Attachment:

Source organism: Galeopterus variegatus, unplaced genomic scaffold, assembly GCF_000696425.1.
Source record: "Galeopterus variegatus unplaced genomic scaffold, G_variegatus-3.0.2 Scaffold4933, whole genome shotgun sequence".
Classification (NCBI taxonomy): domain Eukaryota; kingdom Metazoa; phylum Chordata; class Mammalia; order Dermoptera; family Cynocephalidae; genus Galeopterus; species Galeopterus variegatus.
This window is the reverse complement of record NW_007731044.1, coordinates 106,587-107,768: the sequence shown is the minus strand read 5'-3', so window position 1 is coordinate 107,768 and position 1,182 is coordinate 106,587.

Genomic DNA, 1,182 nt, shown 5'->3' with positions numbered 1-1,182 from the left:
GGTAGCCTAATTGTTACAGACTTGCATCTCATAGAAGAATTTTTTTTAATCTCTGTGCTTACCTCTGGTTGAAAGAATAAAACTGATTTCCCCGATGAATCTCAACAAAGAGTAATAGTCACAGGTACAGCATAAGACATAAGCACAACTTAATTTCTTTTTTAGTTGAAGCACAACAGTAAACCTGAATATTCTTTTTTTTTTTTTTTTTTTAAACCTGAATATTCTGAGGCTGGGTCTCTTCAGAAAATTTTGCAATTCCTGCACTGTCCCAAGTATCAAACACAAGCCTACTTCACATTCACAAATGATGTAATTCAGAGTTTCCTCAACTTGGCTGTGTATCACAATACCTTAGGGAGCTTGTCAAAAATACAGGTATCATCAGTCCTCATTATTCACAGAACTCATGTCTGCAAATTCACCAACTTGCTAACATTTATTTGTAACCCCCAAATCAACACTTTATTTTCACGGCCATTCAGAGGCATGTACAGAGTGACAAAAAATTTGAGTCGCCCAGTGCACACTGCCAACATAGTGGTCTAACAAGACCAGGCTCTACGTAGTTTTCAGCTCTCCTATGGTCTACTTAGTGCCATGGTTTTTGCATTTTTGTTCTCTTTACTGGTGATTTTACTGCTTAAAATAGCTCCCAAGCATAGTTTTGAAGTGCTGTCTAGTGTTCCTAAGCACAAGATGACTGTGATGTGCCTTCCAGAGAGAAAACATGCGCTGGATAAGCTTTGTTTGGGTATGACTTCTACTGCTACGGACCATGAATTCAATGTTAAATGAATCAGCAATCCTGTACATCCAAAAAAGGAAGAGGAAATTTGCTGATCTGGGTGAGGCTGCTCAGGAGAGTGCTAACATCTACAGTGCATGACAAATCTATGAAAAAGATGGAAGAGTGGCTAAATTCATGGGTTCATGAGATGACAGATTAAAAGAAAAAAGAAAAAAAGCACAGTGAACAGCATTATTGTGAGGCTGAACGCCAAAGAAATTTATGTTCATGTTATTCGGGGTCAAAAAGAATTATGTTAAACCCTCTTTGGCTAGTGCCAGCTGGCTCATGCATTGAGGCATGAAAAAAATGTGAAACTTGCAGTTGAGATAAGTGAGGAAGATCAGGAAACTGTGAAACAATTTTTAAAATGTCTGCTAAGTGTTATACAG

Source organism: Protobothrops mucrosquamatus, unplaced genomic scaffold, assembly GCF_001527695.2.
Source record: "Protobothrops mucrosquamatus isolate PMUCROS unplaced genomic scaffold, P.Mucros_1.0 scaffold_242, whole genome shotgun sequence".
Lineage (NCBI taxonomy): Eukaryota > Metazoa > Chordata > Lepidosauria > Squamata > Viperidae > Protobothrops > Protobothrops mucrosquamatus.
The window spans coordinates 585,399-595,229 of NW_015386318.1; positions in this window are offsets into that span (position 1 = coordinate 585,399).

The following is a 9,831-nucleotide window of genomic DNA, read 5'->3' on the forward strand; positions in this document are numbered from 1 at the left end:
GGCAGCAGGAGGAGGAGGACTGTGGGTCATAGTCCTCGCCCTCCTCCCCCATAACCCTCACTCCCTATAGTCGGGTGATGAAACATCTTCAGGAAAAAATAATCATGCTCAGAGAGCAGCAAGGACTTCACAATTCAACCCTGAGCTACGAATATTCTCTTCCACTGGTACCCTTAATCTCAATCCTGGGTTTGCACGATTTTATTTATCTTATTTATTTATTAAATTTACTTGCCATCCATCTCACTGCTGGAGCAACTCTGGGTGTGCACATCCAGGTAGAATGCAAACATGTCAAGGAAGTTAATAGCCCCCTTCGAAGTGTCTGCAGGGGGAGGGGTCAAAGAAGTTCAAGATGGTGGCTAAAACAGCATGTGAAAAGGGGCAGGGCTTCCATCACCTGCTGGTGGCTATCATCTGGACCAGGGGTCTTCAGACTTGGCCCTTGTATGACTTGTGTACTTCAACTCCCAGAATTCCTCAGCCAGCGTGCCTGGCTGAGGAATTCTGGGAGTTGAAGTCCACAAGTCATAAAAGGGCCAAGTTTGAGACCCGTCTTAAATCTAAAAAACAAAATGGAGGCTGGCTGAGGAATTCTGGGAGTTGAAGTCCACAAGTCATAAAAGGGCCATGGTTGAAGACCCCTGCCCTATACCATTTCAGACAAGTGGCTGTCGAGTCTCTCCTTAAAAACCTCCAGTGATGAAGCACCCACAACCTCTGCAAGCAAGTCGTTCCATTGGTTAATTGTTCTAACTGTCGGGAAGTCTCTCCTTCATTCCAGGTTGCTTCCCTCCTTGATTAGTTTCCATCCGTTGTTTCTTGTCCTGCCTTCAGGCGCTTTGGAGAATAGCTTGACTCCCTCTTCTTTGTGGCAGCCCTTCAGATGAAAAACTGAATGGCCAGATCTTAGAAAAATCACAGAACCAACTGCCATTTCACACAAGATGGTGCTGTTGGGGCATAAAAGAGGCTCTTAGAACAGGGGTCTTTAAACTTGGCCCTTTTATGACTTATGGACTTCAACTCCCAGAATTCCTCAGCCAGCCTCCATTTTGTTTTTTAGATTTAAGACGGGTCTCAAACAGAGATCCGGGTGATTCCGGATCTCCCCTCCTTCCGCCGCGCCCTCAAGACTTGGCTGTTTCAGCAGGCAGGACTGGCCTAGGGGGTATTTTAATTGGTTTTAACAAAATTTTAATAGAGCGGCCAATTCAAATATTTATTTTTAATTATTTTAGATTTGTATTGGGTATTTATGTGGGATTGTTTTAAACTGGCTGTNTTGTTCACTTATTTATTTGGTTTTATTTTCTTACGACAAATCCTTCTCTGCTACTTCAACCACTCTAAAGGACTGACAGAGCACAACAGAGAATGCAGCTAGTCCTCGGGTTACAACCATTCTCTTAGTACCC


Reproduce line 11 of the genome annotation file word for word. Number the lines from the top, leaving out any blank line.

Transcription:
The following is a 9,831-nucleotide window of genomic DNA, read 5'->3' on the forward strand; positions in this document are numbered from 1 at the left end: